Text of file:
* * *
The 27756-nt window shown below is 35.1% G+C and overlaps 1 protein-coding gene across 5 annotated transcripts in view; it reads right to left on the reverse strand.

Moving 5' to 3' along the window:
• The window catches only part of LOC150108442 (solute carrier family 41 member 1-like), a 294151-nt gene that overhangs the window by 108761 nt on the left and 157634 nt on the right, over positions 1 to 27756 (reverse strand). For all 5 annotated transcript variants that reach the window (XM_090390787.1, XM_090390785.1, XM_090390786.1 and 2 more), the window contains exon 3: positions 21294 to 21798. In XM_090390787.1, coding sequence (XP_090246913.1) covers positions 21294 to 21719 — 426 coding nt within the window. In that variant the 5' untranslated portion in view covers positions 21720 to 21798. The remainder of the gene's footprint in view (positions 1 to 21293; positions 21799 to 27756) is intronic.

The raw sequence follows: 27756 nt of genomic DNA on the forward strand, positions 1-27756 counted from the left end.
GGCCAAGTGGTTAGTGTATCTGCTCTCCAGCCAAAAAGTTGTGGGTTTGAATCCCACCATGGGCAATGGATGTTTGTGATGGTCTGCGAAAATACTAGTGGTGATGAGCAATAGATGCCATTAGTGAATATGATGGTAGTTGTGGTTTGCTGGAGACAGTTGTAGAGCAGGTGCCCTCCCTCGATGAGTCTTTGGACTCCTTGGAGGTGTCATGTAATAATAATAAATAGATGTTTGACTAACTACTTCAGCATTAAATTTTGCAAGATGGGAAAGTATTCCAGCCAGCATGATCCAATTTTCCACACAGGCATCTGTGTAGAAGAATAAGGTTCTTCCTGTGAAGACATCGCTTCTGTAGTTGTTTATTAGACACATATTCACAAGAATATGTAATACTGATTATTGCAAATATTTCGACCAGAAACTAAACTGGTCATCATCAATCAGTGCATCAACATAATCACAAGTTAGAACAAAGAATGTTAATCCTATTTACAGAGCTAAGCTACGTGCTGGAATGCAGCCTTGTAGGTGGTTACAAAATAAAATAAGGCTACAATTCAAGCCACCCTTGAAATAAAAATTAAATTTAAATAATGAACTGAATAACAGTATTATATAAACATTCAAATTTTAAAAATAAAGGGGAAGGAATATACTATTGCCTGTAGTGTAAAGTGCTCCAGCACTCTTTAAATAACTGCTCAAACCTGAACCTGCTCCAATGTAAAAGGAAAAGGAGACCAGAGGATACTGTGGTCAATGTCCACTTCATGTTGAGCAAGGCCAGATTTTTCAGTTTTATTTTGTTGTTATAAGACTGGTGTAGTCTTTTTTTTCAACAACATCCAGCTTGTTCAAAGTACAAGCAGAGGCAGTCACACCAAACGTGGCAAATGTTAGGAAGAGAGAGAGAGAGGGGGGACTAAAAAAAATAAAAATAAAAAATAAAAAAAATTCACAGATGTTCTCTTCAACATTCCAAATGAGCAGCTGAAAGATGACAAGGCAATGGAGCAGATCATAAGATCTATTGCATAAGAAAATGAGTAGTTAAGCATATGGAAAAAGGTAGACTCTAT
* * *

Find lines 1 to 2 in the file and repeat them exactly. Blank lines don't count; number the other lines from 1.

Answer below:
The 27756-nt window shown below is 35.1% G+C and overlaps 1 protein-coding gene across 5 annotated transcripts in view; it reads right to left on the reverse strand.

Moving 5' to 3' along the window: